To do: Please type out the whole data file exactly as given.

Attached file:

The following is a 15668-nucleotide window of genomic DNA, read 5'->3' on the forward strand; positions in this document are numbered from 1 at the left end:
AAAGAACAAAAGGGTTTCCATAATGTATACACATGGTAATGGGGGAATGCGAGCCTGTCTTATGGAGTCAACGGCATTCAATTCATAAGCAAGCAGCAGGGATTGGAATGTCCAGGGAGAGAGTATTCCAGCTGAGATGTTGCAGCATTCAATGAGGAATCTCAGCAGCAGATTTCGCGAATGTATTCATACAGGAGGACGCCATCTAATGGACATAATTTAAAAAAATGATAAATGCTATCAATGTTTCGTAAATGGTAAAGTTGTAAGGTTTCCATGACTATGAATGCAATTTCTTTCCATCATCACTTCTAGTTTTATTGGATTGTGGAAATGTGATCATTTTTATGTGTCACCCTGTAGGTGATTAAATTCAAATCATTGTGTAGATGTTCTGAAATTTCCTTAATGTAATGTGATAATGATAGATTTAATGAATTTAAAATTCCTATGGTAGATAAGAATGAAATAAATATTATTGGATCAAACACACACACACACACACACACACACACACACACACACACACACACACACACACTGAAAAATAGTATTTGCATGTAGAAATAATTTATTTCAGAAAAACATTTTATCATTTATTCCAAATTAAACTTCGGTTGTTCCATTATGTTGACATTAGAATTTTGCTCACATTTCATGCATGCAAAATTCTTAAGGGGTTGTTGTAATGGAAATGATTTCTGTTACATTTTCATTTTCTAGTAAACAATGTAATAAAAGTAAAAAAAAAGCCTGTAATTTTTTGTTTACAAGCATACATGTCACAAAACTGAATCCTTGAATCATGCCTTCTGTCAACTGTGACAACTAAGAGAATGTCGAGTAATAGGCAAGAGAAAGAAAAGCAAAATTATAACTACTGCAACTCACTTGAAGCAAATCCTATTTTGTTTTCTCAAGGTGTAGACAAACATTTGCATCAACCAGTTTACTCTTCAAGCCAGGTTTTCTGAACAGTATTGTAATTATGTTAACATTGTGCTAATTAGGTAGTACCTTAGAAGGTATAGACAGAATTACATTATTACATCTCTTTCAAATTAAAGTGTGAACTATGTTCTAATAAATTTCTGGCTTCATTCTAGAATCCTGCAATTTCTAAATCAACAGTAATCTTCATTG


The following is a 15668-nucleotide window of genomic DNA, read 5'->3' on the forward strand; positions in this document are numbered from 1 at the left end:
AAAGAACAAAAGGGTTTCCATAATGTATACACATGGTAATGGGGGAATGCGAGCCTGTCTTATGGAGTCAACGGCATTCAATTCATAAGCAAGCAGCAGGGATTGGAATGTCCAGGGAGAGAGTATTCCAGCTGAGATGTTGCAGCATTCAATGAGGAATCTCAGCAGCAGATTTCGCGAATGTATTCATACAGGAGGACGCCATCTAATGGACATAATTTAAAAAAATGATAAATGCTATCAATGTTTCGTAAATGGTAAAGTTGTAAGGTTTCCATGACTATGAATGCAATTTCTTTCCATCATCACTTCTAGTTTTATTGGATTGTGGAAATGTGATCATTTTTATGTGTCACCCTGTAGGTGATTAAATTCAAATCATTGTGTAGATGTTCTGAAATTTCCTTAATGTAATGTGATAATGATAGATTTAATGAATTTAAAATTCCTATGGTAGATAAGAATGAAATAAATATTATTGGATCAAACACACACACACACACACACACACACACACACACACACACACACACACACACACTGAAAAATAGTATTTGCATGTAGAAATAATTTATTTCAGAAAAACATTTTATCATTTATTCCAAATTAAACTTCGGTTGTTCCATTATGTTGACATTAGAATTTTGCTCACATTTCATGCATGCAAAATTCTTAAGGGGTTGTTGTAATGGAAATGATTTCTGTTACATTTTCATTTTCTAGTAAACAATGTAATAAAAGTAAAAAAAAAGCCTGTAATTTTTTGTTTACAAGCATACATGTCACAAAACTGAATCCTTGAATCATGCCTTCTGTCAACTGTGACAACTAAGAGAATGTCGAGTAATAGGCAAGAGAAAGAAAAGCAAAATTATAACTACTGCAACTCACTTGAAGCAAATCCTATTTTGTTTTCTCAAGGTGTAGACAAACATTTGCATCAACCAGTTTACTCTTCAAGCCAGGTTTTCTGAACAGTATTGTAATTATGTTAACATTGTGCTAATTAGGTAGTACCTTAGAAGGTATAGACAGAATTACATTATTACATCTCTTTCAAATTAAAGTGTGAACTATGTTCTAATAAATTTCTGGCTTCATTCTAGAATCCTGCAATTTCTAAATCAACAGTAATCTTCATTG